There are what seems like an unlimited amount of subways in NYC, in Manhattan in particular there seems to be a subway almost everywhere, that is not the case in Chi. While there are subways in Chi (red and blue line), they are not nearly as numerous, not even remotely close. The train cars are a lot more spacious in NYC and the subways are much bigger. Just about every subway in Chi has 2 tracks one in each direction, in Manhattan you will find subways with four or even 5 tracks, picture the brown or the purple line around belmont the amount of tracks there but picture that in a subway. Also in NYC you see multi level subways as in subways below subways.

Everything is just more. Another marked difference in NYC compared to Chi is commerce. In Chi downtown its mostly chain type stores.. popular brands etc. NYC has tons of stores that are just small business kind of stores that are not name brand. Obviously the popular name brand stores are here as well, in large numbers but there are large numbers of the so called "no name" kind of stores too. they are everywhere and its mind blowing how much commerce NYC has.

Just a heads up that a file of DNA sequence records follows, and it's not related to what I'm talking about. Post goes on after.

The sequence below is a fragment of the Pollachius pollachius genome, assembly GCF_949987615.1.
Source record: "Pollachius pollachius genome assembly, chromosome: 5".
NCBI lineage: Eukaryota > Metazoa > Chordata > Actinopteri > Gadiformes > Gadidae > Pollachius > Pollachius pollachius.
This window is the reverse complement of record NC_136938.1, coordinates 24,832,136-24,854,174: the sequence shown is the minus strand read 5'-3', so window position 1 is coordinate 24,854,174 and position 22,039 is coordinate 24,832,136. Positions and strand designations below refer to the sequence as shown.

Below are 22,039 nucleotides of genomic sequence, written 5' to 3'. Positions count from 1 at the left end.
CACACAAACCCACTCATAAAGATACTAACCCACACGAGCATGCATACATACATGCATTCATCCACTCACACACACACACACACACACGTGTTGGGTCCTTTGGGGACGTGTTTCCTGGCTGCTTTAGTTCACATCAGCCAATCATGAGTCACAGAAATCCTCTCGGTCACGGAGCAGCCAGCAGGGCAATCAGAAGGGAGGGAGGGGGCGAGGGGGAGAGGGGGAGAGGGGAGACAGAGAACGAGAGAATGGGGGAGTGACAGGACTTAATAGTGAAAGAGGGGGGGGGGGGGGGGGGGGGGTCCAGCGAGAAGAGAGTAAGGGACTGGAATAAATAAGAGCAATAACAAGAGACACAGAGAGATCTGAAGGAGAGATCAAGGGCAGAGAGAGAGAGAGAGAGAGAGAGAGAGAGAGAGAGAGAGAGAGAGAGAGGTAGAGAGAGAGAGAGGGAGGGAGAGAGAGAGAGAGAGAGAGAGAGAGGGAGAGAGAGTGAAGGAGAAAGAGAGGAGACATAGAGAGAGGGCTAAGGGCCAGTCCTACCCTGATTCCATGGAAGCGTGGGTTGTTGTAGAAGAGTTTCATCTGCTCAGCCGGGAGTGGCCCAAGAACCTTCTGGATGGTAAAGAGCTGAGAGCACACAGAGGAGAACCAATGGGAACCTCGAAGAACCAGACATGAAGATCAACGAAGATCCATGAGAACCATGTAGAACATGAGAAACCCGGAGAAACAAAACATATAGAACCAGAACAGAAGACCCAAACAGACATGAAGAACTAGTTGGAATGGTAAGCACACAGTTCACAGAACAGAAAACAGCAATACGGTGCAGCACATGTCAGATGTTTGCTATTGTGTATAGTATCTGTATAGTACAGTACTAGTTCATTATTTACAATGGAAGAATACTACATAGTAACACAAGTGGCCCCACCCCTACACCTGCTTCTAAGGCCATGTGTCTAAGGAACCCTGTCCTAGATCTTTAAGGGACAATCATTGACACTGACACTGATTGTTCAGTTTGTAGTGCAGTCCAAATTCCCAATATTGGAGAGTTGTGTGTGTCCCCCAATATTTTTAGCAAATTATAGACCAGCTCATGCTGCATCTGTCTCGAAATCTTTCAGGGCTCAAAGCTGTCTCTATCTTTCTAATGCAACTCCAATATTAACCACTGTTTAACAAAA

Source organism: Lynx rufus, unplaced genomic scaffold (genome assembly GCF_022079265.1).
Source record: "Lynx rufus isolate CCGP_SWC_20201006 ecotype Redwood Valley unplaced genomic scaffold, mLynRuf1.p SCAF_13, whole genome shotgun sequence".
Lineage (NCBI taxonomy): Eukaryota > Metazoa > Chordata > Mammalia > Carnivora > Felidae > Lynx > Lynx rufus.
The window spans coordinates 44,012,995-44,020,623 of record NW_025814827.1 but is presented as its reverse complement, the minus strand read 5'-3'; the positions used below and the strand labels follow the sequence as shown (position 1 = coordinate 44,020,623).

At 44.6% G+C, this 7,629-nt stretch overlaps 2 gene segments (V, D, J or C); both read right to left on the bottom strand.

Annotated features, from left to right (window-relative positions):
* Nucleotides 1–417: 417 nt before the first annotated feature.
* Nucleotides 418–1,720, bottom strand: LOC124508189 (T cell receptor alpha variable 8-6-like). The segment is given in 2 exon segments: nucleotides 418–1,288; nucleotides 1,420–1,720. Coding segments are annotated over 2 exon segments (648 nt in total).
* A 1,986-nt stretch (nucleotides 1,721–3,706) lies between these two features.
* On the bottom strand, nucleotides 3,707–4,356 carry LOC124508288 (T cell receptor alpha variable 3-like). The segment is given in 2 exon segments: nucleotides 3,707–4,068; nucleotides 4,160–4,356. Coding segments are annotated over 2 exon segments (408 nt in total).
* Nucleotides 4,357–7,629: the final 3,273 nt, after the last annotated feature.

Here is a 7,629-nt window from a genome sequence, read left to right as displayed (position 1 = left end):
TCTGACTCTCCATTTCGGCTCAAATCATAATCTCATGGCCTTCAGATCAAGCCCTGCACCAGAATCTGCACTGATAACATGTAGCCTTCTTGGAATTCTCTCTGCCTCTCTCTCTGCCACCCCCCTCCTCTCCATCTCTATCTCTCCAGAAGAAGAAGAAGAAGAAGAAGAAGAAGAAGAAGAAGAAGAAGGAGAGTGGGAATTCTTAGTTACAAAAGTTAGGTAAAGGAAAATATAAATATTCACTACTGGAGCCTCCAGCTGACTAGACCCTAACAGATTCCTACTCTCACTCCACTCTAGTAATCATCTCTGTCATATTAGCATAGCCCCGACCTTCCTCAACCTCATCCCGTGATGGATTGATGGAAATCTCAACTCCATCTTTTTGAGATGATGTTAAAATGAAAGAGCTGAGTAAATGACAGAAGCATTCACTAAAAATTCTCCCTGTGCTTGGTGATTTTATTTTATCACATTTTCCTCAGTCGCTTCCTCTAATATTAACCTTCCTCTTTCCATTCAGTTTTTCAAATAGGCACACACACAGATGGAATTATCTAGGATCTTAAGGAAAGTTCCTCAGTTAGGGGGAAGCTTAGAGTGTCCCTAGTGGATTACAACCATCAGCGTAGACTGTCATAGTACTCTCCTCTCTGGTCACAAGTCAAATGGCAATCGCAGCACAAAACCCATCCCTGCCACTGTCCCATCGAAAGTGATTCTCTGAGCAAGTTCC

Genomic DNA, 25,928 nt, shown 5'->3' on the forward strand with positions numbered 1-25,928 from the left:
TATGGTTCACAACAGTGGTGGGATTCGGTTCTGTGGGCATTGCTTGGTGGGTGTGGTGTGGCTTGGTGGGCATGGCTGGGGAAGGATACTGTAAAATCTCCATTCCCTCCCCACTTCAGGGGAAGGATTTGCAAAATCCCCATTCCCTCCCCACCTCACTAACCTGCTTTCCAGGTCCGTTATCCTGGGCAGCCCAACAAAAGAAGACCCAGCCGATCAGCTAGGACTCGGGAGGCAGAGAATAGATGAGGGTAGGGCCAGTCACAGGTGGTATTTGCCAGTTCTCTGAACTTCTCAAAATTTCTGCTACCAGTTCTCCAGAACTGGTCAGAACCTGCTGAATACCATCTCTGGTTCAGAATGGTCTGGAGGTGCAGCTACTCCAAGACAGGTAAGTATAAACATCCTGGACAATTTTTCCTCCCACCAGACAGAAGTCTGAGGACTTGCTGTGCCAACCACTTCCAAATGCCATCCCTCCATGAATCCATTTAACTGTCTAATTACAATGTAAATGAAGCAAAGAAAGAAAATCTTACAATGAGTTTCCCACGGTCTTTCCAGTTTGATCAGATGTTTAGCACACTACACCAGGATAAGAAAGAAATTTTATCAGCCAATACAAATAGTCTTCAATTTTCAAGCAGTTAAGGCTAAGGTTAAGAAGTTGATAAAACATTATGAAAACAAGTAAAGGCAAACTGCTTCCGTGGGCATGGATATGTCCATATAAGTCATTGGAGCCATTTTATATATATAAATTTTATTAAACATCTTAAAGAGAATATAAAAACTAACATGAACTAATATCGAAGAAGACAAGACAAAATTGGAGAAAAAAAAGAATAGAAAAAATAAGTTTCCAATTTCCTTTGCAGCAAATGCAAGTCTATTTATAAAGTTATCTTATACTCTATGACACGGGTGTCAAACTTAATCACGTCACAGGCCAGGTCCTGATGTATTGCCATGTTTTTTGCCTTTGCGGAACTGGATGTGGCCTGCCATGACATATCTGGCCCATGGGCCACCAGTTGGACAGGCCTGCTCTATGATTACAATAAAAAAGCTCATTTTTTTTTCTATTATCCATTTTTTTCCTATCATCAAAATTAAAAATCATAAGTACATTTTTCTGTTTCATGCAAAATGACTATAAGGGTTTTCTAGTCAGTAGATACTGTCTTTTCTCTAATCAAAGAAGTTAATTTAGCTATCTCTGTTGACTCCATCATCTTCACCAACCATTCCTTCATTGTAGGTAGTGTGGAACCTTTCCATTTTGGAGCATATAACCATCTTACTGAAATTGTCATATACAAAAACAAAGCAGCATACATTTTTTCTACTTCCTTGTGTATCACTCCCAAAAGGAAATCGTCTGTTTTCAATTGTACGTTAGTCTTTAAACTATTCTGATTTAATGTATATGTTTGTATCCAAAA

Lets just put it like this Chi downtown seems like a big city that was built with a ruler and all the tools used to make sure it is properly structured and everything is in place in the right proportion and everything fits where it is supposed to fit so it can be symmetrically a masterpiece in terms of aesthetic organization and will make an observer be wowed at how such a big city could be so well thought up and molded into this. NYC on the other hand seems like a place that just grew to the size it is not because of trying to fit any scheme but just cause things just kept being pilled on top of each other till this ginormous thing came out of it. Don't get me wrong NYC is a beautiful city but it just doesn't seem like it grew under the restrictions Chi grew under.